No combustible dust rules from OSHA any time soon
New safety rules will not be approved any time soon even though they could prevent accidents like the ones last year at a Tennessee metal powders plant, where fireballs fueled by iron dust contributed to five deaths. The Occupational Health and Safety Administration is developing rules that would require many industries to better control combustible dust hazards. The rules were recently moved to a long-term agenda, despite pleas from the Chemical Safety Board to put them on the fast track.
Landmark diesel exhaust study stalled amid industry and congressional objections
Publication of a landmark government study probing whether diesel engine exhaust causes lung cancer in miners — already 20 years in the making — has been delayed by industry and congressional insistence on seeing study data and documents before the public does. A federal judge has affirmed the right of an industry group and a House committee to review the materials and has held the Department of Health and Human Services in contempt for not producing all of them.
Agribusiness fights to allow children to work in manure pits
Most child labor was prohibited in 1938, but there are a few exceptions for certain industries where children are still allowed to work. One of the biggest loopholes is the agricultural industry. The Department of Labor recently issued new proposed regulations restricting child labor on farms, regulations which are drawing intense opposition from politicians and agribusiness groups like the American Farm Bureau Federation.
Exploited Hershey students win small victory against guest worker exploitation
Last week, in a small victory for guest workers activists, the State Department announced that it had debarred guest workers recruiter Council for Educational Travel USA (CETUSA) from the J-1 cultural exchange guest worker visa program. CETUSA had provided student guestworkers to work in Hershey warehouses in Palmyra, Penn. As I reported last summer, these workers went out on strike with the help of local unions to protest being paid only $20-$40 per week after having pay deducted for high rent and other services.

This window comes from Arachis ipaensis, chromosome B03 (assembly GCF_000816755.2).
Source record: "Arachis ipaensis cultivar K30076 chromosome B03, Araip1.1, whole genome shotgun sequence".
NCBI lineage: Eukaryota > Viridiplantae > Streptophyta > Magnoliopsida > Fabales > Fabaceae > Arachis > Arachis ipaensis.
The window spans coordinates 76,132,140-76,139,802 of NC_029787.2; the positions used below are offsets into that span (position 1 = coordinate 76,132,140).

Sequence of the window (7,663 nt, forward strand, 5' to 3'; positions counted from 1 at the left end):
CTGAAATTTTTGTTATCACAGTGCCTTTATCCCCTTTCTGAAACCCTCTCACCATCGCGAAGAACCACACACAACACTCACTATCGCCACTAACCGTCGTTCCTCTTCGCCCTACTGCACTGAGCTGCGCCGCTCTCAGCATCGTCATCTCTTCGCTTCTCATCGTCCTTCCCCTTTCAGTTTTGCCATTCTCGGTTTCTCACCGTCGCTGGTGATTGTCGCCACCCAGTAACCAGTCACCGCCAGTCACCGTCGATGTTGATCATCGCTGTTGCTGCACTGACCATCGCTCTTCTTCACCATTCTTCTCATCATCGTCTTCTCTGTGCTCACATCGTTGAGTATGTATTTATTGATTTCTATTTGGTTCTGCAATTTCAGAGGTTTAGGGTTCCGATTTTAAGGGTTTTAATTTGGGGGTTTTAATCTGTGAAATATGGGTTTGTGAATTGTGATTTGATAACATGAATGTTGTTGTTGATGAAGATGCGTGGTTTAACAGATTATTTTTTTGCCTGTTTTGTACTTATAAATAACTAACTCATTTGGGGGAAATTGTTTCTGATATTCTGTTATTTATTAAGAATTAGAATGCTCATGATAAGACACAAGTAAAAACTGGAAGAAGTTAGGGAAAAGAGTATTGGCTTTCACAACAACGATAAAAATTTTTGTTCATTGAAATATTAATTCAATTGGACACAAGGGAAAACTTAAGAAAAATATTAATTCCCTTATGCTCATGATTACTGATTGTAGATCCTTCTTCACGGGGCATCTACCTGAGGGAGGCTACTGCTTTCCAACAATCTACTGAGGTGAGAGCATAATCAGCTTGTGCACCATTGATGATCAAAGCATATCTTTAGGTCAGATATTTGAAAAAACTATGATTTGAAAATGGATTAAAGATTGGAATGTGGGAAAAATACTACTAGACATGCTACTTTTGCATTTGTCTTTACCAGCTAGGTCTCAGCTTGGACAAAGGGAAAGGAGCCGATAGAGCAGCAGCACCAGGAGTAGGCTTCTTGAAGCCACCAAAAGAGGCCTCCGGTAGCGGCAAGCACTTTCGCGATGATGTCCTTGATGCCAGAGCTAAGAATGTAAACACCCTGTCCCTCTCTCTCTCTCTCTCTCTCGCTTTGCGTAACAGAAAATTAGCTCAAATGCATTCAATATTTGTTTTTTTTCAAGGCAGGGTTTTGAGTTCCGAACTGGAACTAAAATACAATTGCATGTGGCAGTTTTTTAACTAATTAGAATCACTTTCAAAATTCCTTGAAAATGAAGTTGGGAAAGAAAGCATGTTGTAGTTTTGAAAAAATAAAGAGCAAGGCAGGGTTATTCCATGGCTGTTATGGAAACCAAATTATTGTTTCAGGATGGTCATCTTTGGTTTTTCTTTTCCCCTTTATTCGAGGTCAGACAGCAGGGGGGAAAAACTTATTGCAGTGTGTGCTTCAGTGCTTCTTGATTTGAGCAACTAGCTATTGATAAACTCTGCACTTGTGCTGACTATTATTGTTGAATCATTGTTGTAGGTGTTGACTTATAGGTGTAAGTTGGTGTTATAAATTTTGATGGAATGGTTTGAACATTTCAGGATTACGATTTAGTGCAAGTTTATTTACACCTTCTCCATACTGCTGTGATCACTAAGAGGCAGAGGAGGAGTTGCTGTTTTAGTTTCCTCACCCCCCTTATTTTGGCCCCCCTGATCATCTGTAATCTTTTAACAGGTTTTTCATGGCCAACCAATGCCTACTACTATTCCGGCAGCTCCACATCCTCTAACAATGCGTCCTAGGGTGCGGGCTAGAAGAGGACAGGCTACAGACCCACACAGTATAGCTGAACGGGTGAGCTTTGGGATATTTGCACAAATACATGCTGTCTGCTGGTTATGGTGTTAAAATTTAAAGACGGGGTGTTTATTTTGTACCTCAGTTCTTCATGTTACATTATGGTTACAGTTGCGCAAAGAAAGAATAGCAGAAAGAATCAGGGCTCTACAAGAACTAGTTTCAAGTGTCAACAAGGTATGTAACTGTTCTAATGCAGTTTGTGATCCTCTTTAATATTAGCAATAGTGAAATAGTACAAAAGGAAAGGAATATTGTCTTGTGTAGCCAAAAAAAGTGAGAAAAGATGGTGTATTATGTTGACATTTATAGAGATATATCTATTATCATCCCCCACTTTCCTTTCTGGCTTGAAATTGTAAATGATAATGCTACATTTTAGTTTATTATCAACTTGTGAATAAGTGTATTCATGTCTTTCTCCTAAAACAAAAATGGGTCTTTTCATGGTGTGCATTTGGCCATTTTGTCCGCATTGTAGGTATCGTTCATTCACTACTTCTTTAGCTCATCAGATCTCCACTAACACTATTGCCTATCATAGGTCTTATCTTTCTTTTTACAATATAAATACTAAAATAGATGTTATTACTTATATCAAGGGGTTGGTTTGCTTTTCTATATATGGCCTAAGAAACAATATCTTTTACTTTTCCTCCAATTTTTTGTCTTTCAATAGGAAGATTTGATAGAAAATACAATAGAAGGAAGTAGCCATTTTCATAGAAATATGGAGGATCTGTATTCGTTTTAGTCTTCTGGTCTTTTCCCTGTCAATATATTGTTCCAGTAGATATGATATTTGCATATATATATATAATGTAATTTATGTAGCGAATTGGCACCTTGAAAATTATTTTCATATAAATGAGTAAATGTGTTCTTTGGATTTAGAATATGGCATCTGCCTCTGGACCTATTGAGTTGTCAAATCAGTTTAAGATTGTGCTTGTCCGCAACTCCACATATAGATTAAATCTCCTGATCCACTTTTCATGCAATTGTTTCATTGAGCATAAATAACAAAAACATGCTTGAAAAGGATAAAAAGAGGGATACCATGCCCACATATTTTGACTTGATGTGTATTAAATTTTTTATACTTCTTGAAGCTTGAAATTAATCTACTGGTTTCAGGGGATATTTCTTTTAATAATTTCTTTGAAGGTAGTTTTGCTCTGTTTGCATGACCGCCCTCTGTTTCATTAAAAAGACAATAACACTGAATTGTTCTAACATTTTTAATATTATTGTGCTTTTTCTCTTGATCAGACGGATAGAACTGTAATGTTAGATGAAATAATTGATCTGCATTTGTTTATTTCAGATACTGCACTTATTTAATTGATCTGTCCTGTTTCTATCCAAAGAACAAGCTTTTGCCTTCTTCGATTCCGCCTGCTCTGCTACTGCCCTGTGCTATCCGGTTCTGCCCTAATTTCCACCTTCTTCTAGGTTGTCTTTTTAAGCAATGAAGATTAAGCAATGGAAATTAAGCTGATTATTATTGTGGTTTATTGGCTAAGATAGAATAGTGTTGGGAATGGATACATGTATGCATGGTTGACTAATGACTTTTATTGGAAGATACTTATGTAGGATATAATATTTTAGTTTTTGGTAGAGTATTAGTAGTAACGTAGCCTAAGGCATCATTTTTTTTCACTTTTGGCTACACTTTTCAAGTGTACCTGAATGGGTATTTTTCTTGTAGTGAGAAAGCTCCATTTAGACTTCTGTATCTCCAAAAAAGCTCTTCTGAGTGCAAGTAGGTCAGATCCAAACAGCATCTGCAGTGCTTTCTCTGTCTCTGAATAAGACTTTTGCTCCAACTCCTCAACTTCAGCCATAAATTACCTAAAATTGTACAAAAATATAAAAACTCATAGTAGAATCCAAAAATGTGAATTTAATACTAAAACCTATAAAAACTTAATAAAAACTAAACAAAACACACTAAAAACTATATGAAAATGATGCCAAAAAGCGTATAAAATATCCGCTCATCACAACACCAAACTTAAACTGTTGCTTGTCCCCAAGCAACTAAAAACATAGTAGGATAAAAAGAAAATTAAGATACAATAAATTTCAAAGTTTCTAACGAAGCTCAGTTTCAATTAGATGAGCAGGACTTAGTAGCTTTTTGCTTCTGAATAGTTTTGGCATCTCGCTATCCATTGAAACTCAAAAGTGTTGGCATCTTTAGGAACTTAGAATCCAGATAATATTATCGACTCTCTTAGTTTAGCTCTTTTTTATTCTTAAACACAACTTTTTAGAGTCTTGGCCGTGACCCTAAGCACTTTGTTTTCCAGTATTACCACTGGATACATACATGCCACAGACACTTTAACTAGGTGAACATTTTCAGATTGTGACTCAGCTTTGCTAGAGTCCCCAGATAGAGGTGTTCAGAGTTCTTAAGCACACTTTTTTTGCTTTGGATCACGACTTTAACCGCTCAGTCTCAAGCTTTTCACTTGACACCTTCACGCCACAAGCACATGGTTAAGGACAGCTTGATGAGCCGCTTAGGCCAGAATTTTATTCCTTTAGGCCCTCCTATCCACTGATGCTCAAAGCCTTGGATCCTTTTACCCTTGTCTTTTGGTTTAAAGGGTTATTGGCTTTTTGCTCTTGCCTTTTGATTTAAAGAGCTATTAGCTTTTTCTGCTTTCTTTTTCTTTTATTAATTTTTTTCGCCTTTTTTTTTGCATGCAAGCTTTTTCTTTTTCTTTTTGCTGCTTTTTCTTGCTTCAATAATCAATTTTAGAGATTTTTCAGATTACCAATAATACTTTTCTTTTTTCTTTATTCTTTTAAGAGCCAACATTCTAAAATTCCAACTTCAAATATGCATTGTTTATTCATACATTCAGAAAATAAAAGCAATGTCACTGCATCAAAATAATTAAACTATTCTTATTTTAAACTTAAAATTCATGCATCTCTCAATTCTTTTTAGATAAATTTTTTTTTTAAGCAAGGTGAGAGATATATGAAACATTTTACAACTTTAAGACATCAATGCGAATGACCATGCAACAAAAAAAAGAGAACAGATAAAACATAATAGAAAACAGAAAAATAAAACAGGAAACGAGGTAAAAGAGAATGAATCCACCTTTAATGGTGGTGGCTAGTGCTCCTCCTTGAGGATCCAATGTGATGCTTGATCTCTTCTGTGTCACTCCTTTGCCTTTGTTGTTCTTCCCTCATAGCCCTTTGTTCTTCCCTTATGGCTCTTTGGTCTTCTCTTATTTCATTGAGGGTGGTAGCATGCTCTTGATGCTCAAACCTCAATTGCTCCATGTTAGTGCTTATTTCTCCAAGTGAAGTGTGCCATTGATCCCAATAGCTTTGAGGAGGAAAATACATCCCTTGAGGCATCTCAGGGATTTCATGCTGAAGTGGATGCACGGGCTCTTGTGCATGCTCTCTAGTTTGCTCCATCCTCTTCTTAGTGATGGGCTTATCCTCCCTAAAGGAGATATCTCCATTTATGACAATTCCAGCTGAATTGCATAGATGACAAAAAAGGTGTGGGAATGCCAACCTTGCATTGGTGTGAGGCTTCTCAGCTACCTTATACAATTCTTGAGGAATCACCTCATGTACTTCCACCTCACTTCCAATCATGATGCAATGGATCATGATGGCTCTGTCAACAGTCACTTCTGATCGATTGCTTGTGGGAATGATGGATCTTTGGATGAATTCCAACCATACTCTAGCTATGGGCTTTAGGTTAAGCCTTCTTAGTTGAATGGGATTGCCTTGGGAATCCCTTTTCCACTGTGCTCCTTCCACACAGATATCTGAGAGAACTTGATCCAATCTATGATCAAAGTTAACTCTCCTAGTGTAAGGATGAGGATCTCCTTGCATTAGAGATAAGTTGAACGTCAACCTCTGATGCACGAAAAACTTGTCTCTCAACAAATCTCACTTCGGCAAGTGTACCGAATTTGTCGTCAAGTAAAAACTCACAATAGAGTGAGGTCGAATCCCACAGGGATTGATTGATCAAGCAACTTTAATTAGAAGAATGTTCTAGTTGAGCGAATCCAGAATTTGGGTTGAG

OSHA proposes $21,500 penalty to firm where two 17 year olds lost legs
The federal Occupational Safety and Health Administration (OSHA) issued citations last week to Zaloudek Grain Co. in Kremlin, Oklahoma for safety violations identified in its investigation of the August 4, 2011 incident in which two young workers each lost a leg. The citations listed six serious violations and a proposed penalty of $21,500.
Do unpaid internships exploit college students?
Employers often seem to flout the Labor Department rules about unpaid interns, but college students keep lining up for these positions year after year. Should government intervene, because the downsides of unpaid internships outweigh the benefits? Or should officials step back, assuming that this arrangement mutually benefits employers and interns? Read the discussion.
Commercial drones that controllers can’t see challenging U.S. air safety
Pilot groups are raising safety concerns about letting small unmanned aircraft fly in U.S. skies as Congress orders regulators to speed up introduction of drones for domestic, non-military use. The Federal Aviation Administration is about to issue its first rules to let businesses and local law enforcement fly drones in U.S. civilian airspace without special permits. The agency, under a defense bill passed in December, has until June to open six U.S. test sites where drones will fly with other traffic.
State investigating problems at morgue
The Illinois Department of Labor is investigating complaints about “worker safety issues” in the office of the Cook County Medical Examiner weeks after the Sun-Times reported that bodies were piling up there. The state’s labor department told the Sun-Times a week ago it was “aware” of conditions inside the office that included bodily fluids pooling on the floor of the storage cooler, and on Friday confirmed an ongoing investigation.
Apple worker protection petition gains momentum
Communications consultant Mark Shields is an Apple products fan who has decided to do something about the abuse claims at Apple supplier Foxconn’s manufacturing facilities in China. He has drafted a petition asking Apple to release a worker protection strategy for all new product releases. Shields is asking Apple to continue their motto of “thinking differently” and transfer that mentality over to protecting the laborers who build their products.